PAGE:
Choosing the auto option adds £1,000 to the buying price but also comes with a significant cost in efficiency – in 2WD models for example combined cycle fuel economy drops from 62.8 to 47.9mpg while CO2 emissions go up from 117 to 154g/km. Going for all-wheel-drive offers less of an efficiency disadvantage – manual models record combined cycle figures of 57.6 and CO2 emissions of 127g/km.

One notable aspect of the Tivoli is its potential versatility. It may be pitched to compete in perhaps the most lifestyle-influenced of the SUV segments, but it does still have significant off-road ability, courtesy of its 167mm ground clearance, approach angle of 20.0 degrees, 20.8 degree departure angle and 17.0 degree ramp angle. The 1500kg maximum braked trailer load will also appeal to those looking for a workhorse.

The Car Expert tried vehicles with both manual and auto gearboxes, the manual in 4WD form and the auto with the front-wheel-drive transmission. This is significant as 4WD Tivolis have a different suspension layout to their 2WD siblings, replacing the rear torsion bar with a multi-link setup.

The difference is notable – generally the all-wheel-drive version felt more planted and confident on the Buckinghamshire roads of the launch event test route. It was noticeable too that the combination of engine and auto gearbox seemed to produce rather more transmission noise, not helped by the auto ‘box being very keen to change up as quickly as possible.

Generally, however the Tivoli rides in comfort and corners with confidence, if with a certain amount of body roll and steering which is somewhat woolly in its action.

The XLV is considered the range-topping version of the Tivoli range and as such comes with an extensive list of standard equipment, immediately noticeable being the standard-fit roof rails. According to Steve Gray these are included due to the practical pitch of the model, he admitting that in his opinion they do detract from the ‘floating roof’ styling that is a selling point of the mainstream Tivoli.

An impressive safety specification includes seven airbags and among the driver aids Active Rollover Protection, Brake Assist, Hill Start Assist and ESS (Emergency Stop Signal). Highlights of the ‘nice-to-haves’ list meanwhile include dual-zone air conditioning, TomTom satellite navigation, cruise control, front and rear parking sensors and a Bluetooth-enabled infotainment system based around a seven-inch colour touchscreen.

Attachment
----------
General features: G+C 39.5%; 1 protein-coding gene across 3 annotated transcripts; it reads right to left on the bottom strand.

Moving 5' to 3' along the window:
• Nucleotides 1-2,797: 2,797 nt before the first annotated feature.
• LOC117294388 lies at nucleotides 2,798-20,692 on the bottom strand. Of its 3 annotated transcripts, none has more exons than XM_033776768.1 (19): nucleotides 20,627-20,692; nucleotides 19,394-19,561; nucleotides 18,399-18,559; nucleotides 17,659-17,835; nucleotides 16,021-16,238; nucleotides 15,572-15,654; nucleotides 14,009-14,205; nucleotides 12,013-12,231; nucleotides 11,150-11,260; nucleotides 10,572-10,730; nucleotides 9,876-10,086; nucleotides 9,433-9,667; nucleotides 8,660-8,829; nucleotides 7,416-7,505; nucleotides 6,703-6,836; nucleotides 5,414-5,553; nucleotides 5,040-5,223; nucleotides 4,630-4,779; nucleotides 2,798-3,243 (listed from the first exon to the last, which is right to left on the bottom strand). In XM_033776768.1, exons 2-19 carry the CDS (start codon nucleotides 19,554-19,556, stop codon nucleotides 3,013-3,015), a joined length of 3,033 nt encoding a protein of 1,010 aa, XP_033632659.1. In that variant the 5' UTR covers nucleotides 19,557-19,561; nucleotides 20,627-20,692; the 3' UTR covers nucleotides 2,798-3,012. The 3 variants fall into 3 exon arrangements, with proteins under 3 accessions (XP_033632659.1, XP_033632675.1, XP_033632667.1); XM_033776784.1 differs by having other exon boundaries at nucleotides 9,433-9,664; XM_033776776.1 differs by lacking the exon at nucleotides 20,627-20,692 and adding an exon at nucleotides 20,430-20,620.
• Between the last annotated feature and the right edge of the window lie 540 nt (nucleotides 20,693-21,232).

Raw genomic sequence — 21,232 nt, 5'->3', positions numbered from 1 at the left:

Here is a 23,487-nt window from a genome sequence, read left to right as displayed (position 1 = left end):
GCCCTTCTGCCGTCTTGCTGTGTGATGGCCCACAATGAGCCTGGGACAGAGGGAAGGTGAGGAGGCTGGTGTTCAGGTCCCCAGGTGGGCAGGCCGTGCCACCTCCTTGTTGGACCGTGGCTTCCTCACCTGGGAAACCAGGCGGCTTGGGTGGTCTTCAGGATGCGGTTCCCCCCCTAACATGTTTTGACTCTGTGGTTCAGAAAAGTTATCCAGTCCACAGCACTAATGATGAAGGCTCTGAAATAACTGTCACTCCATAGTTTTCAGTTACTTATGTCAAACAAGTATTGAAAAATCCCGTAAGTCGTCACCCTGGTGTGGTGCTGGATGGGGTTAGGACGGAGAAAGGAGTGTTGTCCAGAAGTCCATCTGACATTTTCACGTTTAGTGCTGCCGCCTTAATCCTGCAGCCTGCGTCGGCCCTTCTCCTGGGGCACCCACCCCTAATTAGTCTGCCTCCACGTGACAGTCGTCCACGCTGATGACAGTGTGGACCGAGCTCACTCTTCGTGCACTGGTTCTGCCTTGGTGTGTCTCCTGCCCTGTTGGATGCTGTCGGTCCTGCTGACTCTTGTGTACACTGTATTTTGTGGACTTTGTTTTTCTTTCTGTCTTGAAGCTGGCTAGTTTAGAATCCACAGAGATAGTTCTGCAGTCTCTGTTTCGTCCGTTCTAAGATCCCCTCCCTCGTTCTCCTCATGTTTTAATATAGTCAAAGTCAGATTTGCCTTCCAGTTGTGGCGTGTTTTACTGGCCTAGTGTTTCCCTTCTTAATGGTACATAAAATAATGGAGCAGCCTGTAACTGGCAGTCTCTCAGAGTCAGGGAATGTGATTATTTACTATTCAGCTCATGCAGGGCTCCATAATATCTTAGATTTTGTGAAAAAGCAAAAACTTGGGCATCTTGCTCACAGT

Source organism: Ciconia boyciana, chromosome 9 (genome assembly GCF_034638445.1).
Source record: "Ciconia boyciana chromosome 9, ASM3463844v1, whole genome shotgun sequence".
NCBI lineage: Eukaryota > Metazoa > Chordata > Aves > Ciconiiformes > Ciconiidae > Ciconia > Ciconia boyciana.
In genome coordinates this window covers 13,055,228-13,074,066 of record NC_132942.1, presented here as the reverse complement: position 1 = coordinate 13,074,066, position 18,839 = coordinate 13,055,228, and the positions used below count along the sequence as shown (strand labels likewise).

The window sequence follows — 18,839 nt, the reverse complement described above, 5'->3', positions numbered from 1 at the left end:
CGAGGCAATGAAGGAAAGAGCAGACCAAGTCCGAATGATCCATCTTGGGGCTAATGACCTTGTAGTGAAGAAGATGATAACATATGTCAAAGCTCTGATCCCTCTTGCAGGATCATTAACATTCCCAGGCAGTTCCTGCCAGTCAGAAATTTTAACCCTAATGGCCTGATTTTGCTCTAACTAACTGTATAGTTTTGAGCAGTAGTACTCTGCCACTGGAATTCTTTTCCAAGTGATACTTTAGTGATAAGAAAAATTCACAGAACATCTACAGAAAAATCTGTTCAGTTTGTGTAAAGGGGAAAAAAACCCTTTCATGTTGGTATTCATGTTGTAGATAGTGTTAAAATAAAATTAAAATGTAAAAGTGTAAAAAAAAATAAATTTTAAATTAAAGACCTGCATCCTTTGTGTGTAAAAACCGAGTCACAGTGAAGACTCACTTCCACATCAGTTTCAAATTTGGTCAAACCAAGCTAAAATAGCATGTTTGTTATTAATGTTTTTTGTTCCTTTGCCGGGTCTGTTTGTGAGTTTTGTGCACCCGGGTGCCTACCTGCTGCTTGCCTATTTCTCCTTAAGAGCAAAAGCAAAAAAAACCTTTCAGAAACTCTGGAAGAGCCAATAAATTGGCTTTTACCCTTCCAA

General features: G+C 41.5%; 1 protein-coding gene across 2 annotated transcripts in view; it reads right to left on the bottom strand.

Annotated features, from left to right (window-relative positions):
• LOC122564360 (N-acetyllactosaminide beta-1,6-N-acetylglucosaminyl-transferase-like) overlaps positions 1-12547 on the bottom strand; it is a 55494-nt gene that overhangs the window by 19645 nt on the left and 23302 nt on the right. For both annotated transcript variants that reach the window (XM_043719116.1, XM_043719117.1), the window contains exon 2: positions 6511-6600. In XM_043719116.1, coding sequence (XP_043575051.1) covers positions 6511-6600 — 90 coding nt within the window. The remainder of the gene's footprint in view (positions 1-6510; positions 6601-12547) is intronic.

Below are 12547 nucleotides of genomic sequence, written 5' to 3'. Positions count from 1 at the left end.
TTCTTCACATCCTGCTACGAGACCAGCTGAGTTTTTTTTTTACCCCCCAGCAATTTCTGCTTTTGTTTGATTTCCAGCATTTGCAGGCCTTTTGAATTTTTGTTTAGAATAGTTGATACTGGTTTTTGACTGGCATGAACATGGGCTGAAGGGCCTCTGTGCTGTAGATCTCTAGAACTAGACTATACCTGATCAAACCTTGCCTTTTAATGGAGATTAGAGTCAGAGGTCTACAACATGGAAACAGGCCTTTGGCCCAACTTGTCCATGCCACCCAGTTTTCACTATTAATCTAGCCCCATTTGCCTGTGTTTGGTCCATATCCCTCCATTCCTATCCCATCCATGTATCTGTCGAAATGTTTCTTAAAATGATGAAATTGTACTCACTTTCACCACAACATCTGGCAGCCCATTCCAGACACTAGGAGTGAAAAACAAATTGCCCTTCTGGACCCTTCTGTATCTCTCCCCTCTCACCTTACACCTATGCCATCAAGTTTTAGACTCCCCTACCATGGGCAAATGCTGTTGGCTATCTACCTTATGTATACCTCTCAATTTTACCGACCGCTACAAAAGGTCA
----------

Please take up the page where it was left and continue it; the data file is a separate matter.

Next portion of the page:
Tivoli XLV prices start from £1,000 more than their standard-bodied siblings and generally the model offers good value, particualrly when one considers the five-year unlimited mileage warranty that is included. SsangYong may have no grand ideas of moving upmarket, but with the Tivoli XLV the brand should continue to stake a strong claim for a significant slice of the value sector.

SsangYong Tivoli XLV – key specification

Models Tested: SsangYong Tivoli XLV 1.6 diesel ELX Style auto, 4×4 manual
On Sale: August 2016
Range price:
Insurance groups:
Engines: 1.6 diesel
Power (hp): 115
Torque (nm):
0-62mph (sec): 12.0
Top speed (mph): 109 (107 auto)
Fuel economy (combined, mpg): 62.8 (auto 47.9). 4×4 57.6 (44.8)
CO2 emissions (g/km):
117 (auto 154). 4×4 127 (164)
rivals: Kia Sportage, Hyundai Tucson, Vauxhall Mokka
Test Date: August 2016


Andrew Charman
Andrew is a road test editor for The Car Expert. He is a member of the Guild of Motoring Writers, and has been testing and writing about new cars for more than 20 years. Today he is well known to senior personnel at the major car manufacturers and attends many new model launches each year.